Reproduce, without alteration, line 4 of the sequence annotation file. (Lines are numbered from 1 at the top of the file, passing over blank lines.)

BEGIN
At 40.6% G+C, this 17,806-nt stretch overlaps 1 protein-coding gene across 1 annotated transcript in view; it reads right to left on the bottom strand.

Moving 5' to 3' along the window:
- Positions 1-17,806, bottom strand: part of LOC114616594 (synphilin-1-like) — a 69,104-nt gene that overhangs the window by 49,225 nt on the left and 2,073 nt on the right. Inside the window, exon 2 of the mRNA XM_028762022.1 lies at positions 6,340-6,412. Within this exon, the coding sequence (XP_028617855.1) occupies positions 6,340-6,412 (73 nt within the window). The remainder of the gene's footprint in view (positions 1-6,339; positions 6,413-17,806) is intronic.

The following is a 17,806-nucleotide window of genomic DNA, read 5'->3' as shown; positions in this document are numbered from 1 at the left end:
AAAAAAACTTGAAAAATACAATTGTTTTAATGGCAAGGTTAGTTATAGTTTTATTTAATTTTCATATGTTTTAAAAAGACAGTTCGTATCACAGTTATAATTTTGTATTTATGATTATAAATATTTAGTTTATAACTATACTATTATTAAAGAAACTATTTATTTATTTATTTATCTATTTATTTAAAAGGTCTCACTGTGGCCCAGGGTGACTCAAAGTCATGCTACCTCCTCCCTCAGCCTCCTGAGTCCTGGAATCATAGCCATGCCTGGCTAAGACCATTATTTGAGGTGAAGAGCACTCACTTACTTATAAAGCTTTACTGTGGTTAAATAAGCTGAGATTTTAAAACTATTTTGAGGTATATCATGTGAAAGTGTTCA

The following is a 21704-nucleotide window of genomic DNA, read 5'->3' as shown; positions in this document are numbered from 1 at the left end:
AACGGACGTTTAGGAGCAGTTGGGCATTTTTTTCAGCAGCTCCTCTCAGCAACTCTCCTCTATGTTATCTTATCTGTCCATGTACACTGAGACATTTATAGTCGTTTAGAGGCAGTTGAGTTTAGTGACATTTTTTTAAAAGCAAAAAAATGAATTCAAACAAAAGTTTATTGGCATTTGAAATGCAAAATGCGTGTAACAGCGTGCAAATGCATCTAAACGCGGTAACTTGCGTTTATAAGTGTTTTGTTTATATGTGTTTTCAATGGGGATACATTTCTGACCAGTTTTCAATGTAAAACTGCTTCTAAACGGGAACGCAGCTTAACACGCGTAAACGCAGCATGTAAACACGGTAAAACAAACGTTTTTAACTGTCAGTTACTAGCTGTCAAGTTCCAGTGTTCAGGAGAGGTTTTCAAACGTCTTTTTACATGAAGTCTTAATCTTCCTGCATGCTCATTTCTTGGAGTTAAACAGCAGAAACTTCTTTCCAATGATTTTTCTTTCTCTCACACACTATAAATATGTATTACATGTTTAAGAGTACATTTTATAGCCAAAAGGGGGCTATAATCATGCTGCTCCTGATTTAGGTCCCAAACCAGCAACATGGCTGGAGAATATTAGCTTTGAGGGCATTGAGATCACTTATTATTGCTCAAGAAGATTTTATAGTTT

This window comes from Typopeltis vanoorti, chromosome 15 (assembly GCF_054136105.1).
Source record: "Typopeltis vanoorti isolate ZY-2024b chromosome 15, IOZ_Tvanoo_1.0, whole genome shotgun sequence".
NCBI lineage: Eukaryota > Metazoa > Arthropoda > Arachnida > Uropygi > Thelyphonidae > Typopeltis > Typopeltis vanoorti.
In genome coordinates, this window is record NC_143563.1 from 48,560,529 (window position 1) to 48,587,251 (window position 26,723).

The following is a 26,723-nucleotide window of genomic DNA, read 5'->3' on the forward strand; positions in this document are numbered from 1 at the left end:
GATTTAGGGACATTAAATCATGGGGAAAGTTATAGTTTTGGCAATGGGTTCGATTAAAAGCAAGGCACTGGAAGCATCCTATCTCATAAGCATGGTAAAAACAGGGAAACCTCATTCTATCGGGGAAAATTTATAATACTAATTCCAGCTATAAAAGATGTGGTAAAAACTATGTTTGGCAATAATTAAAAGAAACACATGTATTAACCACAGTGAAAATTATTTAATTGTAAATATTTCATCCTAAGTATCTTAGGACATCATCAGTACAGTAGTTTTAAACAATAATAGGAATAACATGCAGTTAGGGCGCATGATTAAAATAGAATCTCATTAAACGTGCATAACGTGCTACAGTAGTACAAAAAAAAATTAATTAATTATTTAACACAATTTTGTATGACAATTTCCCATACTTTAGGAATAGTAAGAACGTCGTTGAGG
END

The following is a 17,806-nucleotide window of genomic DNA, read 5'->3' as shown; positions in this document are numbered from 1 at the left end: